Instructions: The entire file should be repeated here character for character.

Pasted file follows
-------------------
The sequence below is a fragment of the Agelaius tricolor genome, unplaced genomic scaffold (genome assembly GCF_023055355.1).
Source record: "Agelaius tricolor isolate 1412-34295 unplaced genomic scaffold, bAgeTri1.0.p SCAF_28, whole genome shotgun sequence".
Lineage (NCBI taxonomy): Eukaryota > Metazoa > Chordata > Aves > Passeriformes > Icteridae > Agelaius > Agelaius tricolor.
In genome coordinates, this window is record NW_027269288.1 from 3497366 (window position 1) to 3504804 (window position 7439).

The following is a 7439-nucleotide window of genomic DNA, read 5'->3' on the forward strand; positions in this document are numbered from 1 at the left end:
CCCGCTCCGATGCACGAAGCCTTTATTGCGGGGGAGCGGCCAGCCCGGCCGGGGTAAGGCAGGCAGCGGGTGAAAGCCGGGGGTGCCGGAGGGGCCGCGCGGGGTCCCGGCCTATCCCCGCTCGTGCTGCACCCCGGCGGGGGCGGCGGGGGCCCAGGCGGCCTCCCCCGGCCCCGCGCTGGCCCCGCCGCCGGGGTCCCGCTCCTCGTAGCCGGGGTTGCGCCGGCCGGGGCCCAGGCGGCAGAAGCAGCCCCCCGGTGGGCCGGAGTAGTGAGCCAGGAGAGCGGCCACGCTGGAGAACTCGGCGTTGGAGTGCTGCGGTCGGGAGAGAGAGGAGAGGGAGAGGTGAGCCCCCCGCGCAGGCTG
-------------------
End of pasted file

The sequence below is a fragment of the Agelaius tricolor genome, unplaced genomic scaffold (genome assembly GCF_023055355.1).
Source record: "Agelaius tricolor isolate 1412-34295 unplaced genomic scaffold, bAgeTri1.0.p SCAF_28, whole genome shotgun sequence".
Lineage (NCBI taxonomy): Eukaryota > Metazoa > Chordata > Aves > Passeriformes > Icteridae > Agelaius > Agelaius tricolor.
In genome coordinates, this window is record NW_027269288.1 from 3497366 (window position 1) to 3504804 (window position 7439).

The following is a 7439-nucleotide window of genomic DNA, read 5'->3' on the forward strand; positions in this document are numbered from 1 at the left end:
CCCGCTCCGATGCACGAAGCCTTTATTGCGGGGGAGCGGCCAGCCCGGCCGGGGTAAGGCAGGCAGCGGGTGAAAGCCGGGGGTGCCGGAGGGGCCGCGCGGGGTCCCGGCCTATCCCCGCTCGTGCTGCACCCCGGCGGGGGCGGCGGGGGCCCAGGCGGCCTCCCCCGGCCCCGCGCTGGCCCCGCCGCCGGGGTCCCGCTCCTCGTAGCCGGGGTTGCGCCGGCCGGGGCCCAGGCGGCAGAAGCAGCCCCCCGGTGGGCCGGAGTAGTGAGCCAGGAGAGCGGCCACGCTGGAGAACTCGGCGTTGGAGTGCTGCGGTCGGGAGAGAGAGGAGAGGGAGAGGTGAGCCCCCCGCGCAGGCTG